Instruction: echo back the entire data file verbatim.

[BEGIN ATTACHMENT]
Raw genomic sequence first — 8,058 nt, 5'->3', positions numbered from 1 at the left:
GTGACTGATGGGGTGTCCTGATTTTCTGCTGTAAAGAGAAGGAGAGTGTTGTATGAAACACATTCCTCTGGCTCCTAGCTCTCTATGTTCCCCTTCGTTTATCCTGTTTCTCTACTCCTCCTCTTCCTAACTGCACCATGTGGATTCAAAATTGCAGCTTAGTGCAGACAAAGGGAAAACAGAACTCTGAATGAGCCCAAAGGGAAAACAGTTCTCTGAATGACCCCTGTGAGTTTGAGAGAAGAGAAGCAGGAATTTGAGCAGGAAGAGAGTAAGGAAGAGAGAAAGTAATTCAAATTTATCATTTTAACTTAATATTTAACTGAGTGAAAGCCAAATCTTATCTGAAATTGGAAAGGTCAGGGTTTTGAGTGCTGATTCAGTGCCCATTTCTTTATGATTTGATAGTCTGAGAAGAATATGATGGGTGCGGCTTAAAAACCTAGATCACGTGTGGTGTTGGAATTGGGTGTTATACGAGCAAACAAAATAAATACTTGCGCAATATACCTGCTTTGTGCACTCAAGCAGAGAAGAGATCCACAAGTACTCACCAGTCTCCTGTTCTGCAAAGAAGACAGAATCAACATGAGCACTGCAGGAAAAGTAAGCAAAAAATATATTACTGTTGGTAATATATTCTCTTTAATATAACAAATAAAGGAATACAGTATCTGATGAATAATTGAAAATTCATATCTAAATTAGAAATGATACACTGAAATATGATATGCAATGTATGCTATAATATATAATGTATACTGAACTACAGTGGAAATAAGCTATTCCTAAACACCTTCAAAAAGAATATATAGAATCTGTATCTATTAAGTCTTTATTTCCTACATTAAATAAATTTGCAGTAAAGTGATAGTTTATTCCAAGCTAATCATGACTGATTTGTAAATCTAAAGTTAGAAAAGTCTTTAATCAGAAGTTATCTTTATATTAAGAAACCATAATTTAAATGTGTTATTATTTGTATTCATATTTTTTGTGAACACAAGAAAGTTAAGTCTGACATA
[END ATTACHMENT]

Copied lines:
Raw genomic sequence first — 8,058 nt, 5'->3', positions numbered from 1 at the left:
GTGACTGATGGGGTGTCCTGATTTTCTGCTGTAAAGAGAAGGAGAGTGTTGTATGAAACACATTCCTCTGGCTCCTAGCTCTCTATGTTCCCCTTCGTTTATCCTGTTTCTCTACTCCTCCTCTTCCTAACTGCACCATGTGGATTCAAAATTGCAGCTTAGTGCAGACAAAGGGAAAACAGAACTCTGAATGAGCCCAAAGGGAAAACAGTTCTCTGAATGACCCCTGTGAGTTTGAGAGAAGAGAAGCAGGAATTTGAGCAGGAAGAGAGTAAGGAAGAGAGAAAGTAATTCAAATTTATCATTTTAACTTAATATTTAACTGAGTGAAAGCCAAATCTTATCTGAAATTGGAAAGGTCAGGGTTTTGAGTGCTGATTCAGTGCCCATTTCTTTATGATTTGATAGTCTGAGAAGAATATGATGGGTGCGGCTTAAAAACCTAGATCACGTGTGGTGTTGGAATTGGGTGTTATACGAGCAAACAAAATAAATACTTGCGCAATATACCTGCTTTGTGCACTCAAGCAGAGAAGAGATCCACAAGTACTCACCAGTCTCCTGTTCTGCAAAGAAGACAGAATCAACATGAGCACTGCAGGAAAAGTAAGCAAAAAATATATTACTGTTGGTAATATATTCTCTTTAATATAACAAATAAAGGAATACAGTATCTGATGAATAATTGAAAATTCATATCTAAATTAGAAATGATACACTGAAATATGATATGCAATGTATGCTATAATATATAATGTATACTGAACTACAGTGGAAATAAGCTATTCCTAAACACCTTCAAAAAGAATATATAGAATCTGTATCTATTAAGTCTTTATTTCCTACATTAAATAAATTTGCAGTAAAGTGATAGTTTATTCCAAGCTAATCATGACTGATTTGTAAATCTAAAGTTAGAAAAGTCTTTAATCAGAAGTTATCTTTATATTAAGAAACCATAATTTAAATGTGTTATTATTTGTATTCATATTTTTTGTGAACACAAGAAAGTTAAGTCTGACATA